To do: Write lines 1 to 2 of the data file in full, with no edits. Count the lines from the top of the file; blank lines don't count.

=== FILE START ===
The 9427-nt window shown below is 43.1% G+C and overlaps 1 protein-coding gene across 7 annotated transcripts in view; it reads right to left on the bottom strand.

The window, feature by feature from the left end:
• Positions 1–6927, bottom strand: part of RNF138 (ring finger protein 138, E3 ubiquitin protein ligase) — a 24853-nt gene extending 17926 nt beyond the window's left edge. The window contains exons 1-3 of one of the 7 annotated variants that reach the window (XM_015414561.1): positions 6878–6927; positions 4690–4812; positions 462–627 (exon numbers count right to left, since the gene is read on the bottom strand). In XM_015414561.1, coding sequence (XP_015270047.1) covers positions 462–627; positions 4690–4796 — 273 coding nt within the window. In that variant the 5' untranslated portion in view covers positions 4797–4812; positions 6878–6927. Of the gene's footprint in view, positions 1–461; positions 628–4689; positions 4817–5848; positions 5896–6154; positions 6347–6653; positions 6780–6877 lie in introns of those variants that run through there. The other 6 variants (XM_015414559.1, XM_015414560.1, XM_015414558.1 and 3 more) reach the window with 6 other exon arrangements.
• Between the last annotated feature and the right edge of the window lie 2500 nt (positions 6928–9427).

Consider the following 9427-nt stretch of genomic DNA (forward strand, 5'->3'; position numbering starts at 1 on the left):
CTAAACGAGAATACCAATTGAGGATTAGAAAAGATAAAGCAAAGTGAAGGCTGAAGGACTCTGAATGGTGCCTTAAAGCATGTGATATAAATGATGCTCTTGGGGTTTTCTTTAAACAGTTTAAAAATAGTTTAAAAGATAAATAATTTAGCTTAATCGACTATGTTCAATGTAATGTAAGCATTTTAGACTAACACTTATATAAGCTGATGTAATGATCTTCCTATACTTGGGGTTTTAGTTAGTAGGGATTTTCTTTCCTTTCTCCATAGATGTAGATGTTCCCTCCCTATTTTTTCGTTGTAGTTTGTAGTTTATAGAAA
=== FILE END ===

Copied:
The 9427-nt window shown below is 43.1% G+C and overlaps 1 protein-coding gene across 7 annotated transcripts in view; it reads right to left on the bottom strand.

The window, feature by feature from the left end: